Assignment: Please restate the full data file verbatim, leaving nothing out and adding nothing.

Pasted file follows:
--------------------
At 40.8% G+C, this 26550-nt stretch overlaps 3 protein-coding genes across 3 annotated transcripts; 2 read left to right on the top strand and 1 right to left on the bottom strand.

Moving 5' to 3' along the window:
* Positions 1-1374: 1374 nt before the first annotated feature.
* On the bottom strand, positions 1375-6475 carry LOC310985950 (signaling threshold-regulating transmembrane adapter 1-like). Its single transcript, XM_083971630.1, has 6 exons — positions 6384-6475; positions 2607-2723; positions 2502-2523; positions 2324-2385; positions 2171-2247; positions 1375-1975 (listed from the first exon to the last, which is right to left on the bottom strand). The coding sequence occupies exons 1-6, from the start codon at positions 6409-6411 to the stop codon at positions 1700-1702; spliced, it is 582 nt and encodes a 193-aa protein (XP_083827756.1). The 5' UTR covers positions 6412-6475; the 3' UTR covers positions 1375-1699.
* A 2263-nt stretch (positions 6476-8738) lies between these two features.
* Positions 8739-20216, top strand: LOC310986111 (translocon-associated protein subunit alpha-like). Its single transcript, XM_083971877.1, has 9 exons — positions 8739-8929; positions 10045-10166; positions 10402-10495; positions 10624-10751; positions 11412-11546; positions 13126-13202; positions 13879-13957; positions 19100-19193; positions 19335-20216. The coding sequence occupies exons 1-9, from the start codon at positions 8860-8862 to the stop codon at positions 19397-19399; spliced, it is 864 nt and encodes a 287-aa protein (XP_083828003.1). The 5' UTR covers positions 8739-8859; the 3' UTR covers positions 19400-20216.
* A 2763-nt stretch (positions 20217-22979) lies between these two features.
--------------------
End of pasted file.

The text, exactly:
At 40.8% G+C, this 26550-nt stretch overlaps 3 protein-coding genes across 3 annotated transcripts; 2 read left to right on the top strand and 1 right to left on the bottom strand.

Moving 5' to 3' along the window:
* Positions 1-1374: 1374 nt before the first annotated feature.
* On the bottom strand, positions 1375-6475 carry LOC310985950 (signaling threshold-regulating transmembrane adapter 1-like). Its single transcript, XM_083971630.1, has 6 exons — positions 6384-6475; positions 2607-2723; positions 2502-2523; positions 2324-2385; positions 2171-2247; positions 1375-1975 (listed from the first exon to the last, which is right to left on the bottom strand). The coding sequence occupies exons 1-6, from the start codon at positions 6409-6411 to the stop codon at positions 1700-1702; spliced, it is 582 nt and encodes a 193-aa protein (XP_083827756.1). The 5' UTR covers positions 6412-6475; the 3' UTR covers positions 1375-1699.
* A 2263-nt stretch (positions 6476-8738) lies between these two features.
* Positions 8739-20216, top strand: LOC310986111 (translocon-associated protein subunit alpha-like). Its single transcript, XM_083971877.1, has 9 exons — positions 8739-8929; positions 10045-10166; positions 10402-10495; positions 10624-10751; positions 11412-11546; positions 13126-13202; positions 13879-13957; positions 19100-19193; positions 19335-20216. The coding sequence occupies exons 1-9, from the start codon at positions 8860-8862 to the stop codon at positions 19397-19399; spliced, it is 864 nt and encodes a 287-aa protein (XP_083828003.1). The 5' UTR covers positions 8739-8859; the 3' UTR covers positions 19400-20216.
* A 2763-nt stretch (positions 20217-22979) lies between these two features.